I would suggest that education reformers speak to teens about what they would prefer to have as learning experiences. Teens would tell them that, although they enjoy using technology,  they prefer to have teachers to talk to about what they are learning.   Perhaps everyone involved in education could learn a thing or two from teens about personalized learning.

Reading, ecologically…

Alice and Isaac in nature

Alice, a neighbour’s 6 year old daughter, is learning how to read. She’s learning how squiggles on a page can be filled with meaning. She’s learning that these squiggles ‘say’ things. A whole new world is opening up for her, a world of different spaces and places she can travel to through those squiggles.

But I wonder what other kinds of reading she will need to master in order to make sense of the world in this age of climate change?  Should she know how to ‘read’ the land as her ancestors used to do?  To know what to expect when certain flowers are in bud or when the wind shifts or when particular birds arrive in the garden?

David Suzuki seems to think so. In a recent column he makes the case that children should learn how to observe the natural world. What he calls “observe” others like David Orr and Fritjof Capra call ecological literacy, a way of observation that decodes signs in nature in the same way that we decode squiggles on the page in traditional literacy.

If children learned to read their environment, what changes could we expect in society as they grew up?

One change perhaps would be the eradication of what Richard Louv calls nature deficit disorder, a result of children spending less time outdoors and too much time indoors, cut off from the natural world.

Each year when I take my  teen students on field trips into natural spaces, I am amazed at the transformation that happens when they spend time among the trees or just skipping stones on the water. It’s as though they have just woken from a deep sleep and are seeing the world anew. In effect, they probably are, given the amount of time they spend staring at screens instead of their immediate environments.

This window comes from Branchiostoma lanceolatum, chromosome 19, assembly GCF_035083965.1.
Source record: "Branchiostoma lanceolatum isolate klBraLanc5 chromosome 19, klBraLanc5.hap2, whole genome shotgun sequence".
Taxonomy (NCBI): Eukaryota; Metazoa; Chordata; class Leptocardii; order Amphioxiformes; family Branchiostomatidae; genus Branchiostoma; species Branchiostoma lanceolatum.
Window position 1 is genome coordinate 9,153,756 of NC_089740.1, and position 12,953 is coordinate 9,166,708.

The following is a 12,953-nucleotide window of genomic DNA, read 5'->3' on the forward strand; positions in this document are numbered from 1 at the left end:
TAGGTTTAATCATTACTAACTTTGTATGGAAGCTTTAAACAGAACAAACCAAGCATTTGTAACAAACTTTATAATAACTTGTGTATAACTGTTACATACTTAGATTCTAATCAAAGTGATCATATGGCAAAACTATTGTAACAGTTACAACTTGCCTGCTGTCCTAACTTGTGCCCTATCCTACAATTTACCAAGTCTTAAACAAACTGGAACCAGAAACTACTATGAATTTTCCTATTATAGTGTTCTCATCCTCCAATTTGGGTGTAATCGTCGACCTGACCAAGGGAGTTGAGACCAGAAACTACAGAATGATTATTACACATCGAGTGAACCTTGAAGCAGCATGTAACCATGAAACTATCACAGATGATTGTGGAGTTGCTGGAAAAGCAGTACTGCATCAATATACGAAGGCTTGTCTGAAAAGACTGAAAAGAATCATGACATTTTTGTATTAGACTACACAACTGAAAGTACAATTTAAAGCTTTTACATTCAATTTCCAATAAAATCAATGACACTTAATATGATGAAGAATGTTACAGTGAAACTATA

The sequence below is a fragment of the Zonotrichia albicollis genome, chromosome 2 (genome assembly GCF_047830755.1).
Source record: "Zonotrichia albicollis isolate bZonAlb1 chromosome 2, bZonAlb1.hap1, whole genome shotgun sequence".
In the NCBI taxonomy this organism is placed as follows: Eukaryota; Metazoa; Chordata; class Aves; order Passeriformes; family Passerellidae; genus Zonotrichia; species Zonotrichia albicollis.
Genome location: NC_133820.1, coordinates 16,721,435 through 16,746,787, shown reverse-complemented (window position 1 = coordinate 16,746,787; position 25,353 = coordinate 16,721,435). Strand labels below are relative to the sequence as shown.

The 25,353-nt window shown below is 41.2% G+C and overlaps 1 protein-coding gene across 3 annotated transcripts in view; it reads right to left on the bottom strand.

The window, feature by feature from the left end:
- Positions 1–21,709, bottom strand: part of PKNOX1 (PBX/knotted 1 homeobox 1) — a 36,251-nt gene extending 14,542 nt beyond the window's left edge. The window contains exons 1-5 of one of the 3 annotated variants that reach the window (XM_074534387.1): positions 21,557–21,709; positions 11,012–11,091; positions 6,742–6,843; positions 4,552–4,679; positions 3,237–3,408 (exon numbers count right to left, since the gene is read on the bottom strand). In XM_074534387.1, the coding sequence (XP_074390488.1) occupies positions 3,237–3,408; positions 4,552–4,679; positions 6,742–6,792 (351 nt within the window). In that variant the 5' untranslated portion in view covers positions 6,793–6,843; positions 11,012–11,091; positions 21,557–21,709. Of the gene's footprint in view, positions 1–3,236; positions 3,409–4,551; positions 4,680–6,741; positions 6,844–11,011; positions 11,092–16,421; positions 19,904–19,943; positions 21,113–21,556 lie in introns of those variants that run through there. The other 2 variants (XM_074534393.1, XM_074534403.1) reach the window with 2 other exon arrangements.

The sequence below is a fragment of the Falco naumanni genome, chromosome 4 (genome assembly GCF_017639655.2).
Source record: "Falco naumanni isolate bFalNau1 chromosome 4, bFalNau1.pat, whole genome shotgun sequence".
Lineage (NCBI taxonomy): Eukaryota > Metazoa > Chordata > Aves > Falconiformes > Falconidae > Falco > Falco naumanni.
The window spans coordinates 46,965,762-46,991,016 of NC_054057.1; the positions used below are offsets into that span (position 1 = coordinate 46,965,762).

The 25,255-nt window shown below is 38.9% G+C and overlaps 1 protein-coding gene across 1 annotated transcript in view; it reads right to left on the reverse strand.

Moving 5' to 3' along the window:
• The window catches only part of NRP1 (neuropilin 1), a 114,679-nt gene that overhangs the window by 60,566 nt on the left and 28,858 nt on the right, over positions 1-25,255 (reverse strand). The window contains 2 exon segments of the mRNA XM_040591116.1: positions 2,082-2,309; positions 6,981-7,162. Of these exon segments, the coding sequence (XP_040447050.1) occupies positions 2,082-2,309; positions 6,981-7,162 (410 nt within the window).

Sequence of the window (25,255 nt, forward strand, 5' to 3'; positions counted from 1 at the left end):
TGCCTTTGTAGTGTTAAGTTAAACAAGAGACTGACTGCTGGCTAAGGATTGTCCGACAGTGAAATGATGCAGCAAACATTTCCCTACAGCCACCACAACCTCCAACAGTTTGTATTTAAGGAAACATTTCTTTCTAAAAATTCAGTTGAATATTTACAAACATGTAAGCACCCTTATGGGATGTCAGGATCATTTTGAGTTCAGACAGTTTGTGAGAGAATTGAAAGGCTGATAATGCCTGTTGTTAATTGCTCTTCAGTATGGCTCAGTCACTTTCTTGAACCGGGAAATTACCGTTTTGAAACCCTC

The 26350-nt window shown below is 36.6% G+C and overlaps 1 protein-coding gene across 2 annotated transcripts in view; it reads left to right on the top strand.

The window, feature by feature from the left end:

If children learned to  read their environment, they would have first hand experiences of changes wrought by climate change, experiences and knowledge that could not be ‘spun’ by the fossil fuel industry that spends billions each year fuelling climate change denial.

Environmentalist often lament the fact that our children can recognize more brand logos than they can tree leaves. Ecologically literate children would not only be able to name trees and describe their leaves but would also be able to name the kinds of fauna that depend on the tree for survival.

An ecologically literate child would know that she was not in the environment, that the environment was inside her.

An ecologically literate child would know that some forest bathing would do more for her stress level than retail therapy would.

An ecologically literate child would know the connectedness of all things, that whatever we do to the earth, we do to ourselves.

The scientific revolution gave us new tools to read the world beyond the visible light section of the electromagnetic spectrum. Before that dramatic change in the way we saw the world,  we had to know how to read the land for our own survival and so paid close attention to every detail of the natural environment.  These days we would sooner check the Weather Network online on our computers before we went outside to see what the weather was.

Before the scientific revolution, we would know when seasons changed when we saw signs of the coming change in trees, in plants, in the sky. Now we look at a calendar.

If we could integrate the kind of knowledge humans had about the natural world before, with the knowledge that we have gained through math and science, how much more could we read and see and know about this place, our cosmic home?

In an age of climate change, when all around us nature is signalling her distress, perhaps one of the most critical skills we all can have is the ability to read our environment,  the ability to read the sky, the land, the water, the plants and the trees.

We can’t all have the knowledge that the scientists on the UN Intergovernmental Panel on Climate Change do, but we all can know a little more than we currently do about what is normal and what is not in the natural world around us.

We should all join Alice in learning how to read, ecologically.

Fracking their Future

pumpjack reindeer
Pumpjack Reindeer were part of a Christmas parade in nothern BC last night. The normalizing of an environmentally destructive industry continues unchecked. Image courtesy of Destiny Ashdown